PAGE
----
With regards to timelessness, at least that has provided proof. Whatever floats your boat, I guess.

Over the course of your development, what have been your most important instruments and tools - and what are the most promising strategies for working with them?

I will have to go with the answer I always go with for this question – My two ears and a heart.

Take us through a day in your life, from a possible morning routine through to your work, please.

Everyday is different as a musician / composer. But if I were to get struck by a truck, I would be wearing clean socks.  

Could you describe your creative process on the basis of a piece, live performance or album that's particularly dear to you, please?

For my new album Invisible Nation, I pored through many hours of traditional and ceremonial music by Native American Indigenous peoples to expand on my previous knowledge and personal experiences as a person of aboriginal descent. In recreating the drumming and chants, this laid the foundation to many of the tracks on my concept album.

Listening can be both a solitary and a communal activity. Likewise, creating music can be private or collaborative. Can you talk about your preferences in this regard and how these constellations influence creative results?

I’ve worked in a collaborative setting, where I felt it to be inspiring. It can be hazardous in a fun way, but overall, I prefer my solitude.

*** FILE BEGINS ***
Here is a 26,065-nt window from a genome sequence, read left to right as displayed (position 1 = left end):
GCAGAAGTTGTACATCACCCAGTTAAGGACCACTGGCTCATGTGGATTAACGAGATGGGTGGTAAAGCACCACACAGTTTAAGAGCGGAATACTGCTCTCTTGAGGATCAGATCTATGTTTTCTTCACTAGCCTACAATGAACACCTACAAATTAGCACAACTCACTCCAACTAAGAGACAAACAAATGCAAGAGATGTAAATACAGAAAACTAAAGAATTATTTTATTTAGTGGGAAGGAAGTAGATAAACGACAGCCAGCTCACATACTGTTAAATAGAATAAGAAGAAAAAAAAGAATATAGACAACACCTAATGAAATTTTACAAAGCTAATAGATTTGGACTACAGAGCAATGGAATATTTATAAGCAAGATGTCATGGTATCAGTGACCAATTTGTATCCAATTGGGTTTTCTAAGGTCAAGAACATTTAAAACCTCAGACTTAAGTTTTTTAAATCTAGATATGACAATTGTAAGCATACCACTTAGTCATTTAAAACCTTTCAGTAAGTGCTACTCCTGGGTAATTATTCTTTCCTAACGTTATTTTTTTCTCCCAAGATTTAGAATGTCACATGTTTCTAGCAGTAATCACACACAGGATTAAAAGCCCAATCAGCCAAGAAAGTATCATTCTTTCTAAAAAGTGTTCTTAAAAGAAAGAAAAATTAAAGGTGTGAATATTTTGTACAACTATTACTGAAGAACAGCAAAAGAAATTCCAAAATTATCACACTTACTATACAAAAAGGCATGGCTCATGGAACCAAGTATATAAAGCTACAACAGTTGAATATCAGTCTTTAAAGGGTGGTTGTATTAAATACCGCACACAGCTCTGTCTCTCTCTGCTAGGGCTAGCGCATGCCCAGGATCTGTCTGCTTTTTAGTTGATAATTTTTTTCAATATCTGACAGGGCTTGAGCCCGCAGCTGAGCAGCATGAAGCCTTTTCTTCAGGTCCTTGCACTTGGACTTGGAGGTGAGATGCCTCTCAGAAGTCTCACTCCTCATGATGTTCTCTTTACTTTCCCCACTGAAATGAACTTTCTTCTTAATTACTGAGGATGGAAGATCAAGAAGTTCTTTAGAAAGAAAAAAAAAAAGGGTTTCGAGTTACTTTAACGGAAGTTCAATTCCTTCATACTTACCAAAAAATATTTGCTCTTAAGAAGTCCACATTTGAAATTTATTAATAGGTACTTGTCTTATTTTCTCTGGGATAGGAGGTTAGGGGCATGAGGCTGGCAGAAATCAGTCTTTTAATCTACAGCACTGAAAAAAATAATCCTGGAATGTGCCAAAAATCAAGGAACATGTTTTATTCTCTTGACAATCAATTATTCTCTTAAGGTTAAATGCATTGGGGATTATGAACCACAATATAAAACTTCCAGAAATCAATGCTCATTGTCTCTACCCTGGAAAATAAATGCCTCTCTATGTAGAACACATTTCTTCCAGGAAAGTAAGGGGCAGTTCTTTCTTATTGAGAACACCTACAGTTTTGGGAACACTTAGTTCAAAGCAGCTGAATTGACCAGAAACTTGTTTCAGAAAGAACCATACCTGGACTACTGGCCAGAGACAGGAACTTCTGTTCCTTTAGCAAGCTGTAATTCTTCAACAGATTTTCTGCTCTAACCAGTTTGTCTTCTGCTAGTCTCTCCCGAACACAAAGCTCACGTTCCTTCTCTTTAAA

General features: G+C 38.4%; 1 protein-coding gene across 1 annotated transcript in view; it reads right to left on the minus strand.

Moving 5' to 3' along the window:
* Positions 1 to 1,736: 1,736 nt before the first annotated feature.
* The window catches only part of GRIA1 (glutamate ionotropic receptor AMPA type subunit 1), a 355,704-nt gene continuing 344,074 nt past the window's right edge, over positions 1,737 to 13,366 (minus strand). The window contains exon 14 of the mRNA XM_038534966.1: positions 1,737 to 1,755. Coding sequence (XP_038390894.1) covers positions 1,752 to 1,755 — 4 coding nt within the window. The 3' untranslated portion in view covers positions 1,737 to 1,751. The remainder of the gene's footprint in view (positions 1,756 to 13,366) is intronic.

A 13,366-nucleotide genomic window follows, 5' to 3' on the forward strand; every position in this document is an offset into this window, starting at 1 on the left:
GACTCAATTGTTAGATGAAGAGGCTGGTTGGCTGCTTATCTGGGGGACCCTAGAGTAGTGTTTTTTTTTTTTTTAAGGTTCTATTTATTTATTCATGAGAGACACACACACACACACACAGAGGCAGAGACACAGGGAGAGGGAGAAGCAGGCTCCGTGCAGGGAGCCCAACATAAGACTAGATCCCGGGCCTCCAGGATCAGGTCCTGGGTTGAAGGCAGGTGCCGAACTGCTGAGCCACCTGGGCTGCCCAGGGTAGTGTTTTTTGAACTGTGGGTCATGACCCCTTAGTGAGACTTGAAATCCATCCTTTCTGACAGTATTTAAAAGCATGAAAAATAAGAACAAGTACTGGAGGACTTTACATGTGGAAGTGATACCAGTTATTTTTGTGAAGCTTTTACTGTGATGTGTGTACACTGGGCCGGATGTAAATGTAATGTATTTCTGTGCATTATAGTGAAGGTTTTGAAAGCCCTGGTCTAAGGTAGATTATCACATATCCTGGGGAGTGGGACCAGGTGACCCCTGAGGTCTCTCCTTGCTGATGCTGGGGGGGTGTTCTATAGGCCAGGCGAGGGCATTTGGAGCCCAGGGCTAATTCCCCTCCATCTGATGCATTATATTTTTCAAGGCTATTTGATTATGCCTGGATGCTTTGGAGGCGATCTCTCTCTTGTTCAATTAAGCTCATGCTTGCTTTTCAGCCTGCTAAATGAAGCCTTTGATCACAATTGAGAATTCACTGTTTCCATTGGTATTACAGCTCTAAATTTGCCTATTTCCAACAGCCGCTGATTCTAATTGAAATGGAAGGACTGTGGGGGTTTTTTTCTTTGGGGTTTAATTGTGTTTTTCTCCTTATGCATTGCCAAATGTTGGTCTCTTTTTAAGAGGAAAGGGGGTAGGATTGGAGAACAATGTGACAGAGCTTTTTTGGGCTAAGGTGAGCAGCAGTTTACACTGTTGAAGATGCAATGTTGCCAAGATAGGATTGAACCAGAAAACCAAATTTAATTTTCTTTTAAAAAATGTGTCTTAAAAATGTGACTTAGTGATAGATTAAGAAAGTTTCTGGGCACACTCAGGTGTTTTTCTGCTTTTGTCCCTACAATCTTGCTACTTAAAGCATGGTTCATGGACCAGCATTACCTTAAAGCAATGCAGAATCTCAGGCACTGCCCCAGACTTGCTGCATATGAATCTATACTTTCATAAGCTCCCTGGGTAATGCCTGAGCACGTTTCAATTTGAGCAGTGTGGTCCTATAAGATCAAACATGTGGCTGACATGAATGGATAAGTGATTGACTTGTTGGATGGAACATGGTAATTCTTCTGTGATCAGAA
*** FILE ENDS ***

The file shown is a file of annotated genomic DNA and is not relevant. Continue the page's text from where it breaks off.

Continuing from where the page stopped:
How do your work and your creativity relate to the world and what is the role of music in society?

I create for self-fulfilment. However, if I can provide a little happiness in a world that is bleak, I am deeply humbled.

Art can be a way of dealing with the big topics in life: Life, loss, death, love, pain, and many more. In which way and on which occasions has music – both your own or that of others - contributed to your understanding of these questions?

The big topics definitely play a major role in contributing to how I produced, as well as how music is received. For myself, it is not a question of understanding; it is an expression of personal experiences that contributes to our creativity and consumption.

Music is like provided advice or a prayer that’s already been answered.

There seems to be increasing interest in a functional, “rational” and scientific approach to music. How do you see the connection between music and science and what can these two fields reveal about each other?  

Music is a science. Both use mathematical principles and logic, blended with creative thinking and inspiration to arrive at conclusions that are both enlightening and inspirational.

Creativity can reach many different corners of our lives. Do you feel as though writing or performing a piece of music is inherently different from something like making a great cup of coffee? What do you express through music that you couldn't or wouldn't in more 'mundane' tasks?

A coffee maker has its limitation on settings. Music is like a bottomless cup.

Music is vibration in the air, captured by our ear drums. From your perspective as a creator and listener, do you have an explanation how it able to transmit such diverse and potentially deep messages?

Man, I wish I knew.

Though, if I did know, I certainly wouldn’t reveal its many mysteries.